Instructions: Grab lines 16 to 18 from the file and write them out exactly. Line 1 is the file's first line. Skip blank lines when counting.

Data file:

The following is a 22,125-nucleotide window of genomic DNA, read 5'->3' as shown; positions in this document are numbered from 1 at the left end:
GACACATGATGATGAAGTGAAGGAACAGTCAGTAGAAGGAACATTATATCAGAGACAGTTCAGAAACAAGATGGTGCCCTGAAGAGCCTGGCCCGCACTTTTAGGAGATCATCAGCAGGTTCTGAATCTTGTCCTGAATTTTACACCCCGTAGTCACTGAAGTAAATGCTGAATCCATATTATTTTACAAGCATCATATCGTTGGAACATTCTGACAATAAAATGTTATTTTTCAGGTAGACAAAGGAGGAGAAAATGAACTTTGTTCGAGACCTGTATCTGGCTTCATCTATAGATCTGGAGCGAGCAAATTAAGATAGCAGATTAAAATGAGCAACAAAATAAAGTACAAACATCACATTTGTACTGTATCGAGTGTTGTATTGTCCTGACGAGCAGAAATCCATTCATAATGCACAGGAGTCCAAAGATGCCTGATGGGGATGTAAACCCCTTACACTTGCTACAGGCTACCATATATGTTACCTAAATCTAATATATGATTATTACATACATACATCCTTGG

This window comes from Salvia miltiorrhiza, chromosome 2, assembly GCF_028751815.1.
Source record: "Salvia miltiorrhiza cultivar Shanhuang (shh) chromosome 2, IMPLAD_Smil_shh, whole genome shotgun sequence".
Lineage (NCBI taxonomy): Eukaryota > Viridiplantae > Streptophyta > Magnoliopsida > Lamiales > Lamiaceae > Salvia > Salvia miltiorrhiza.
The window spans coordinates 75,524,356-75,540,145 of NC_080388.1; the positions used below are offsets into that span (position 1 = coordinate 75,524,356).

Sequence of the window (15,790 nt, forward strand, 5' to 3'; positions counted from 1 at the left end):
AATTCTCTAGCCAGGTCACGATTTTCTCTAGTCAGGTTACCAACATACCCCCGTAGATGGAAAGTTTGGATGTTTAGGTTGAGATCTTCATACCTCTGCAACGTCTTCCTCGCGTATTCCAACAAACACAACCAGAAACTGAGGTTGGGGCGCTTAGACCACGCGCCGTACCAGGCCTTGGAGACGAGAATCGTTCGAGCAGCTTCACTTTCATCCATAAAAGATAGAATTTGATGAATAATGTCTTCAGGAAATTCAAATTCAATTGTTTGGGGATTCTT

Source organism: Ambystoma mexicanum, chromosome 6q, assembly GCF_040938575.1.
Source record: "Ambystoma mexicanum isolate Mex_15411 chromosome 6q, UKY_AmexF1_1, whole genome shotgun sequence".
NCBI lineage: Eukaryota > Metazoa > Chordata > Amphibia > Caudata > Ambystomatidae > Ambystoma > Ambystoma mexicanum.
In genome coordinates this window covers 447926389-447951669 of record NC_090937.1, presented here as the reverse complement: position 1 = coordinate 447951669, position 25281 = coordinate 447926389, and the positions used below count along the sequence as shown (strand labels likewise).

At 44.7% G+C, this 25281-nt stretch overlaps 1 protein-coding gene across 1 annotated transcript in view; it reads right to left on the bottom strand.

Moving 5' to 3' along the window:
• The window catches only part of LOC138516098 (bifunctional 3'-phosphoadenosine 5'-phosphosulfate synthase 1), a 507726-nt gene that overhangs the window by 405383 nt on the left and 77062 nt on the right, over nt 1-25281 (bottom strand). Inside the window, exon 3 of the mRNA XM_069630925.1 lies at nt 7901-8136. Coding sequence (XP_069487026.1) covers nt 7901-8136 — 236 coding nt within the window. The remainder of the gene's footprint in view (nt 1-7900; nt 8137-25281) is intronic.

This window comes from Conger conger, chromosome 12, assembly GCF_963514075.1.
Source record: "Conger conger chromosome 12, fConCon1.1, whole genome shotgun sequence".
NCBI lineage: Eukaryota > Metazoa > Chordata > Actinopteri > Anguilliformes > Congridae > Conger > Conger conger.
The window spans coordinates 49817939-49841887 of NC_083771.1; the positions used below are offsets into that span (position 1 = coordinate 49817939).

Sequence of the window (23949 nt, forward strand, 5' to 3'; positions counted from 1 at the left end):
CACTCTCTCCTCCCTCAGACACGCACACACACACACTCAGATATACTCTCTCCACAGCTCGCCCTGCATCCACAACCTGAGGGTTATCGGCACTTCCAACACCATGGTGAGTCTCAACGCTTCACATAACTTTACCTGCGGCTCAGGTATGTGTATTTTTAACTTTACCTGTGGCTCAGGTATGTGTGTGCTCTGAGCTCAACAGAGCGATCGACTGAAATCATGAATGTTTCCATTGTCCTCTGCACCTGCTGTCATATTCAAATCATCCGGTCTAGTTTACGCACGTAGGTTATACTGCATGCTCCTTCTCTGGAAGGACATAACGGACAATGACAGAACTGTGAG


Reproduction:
This window comes from Conger conger, chromosome 12, assembly GCF_963514075.1.
Source record: "Conger conger chromosome 12, fConCon1.1, whole genome shotgun sequence".
NCBI lineage: Eukaryota > Metazoa > Chordata > Actinopteri > Anguilliformes > Congridae > Conger > Conger conger.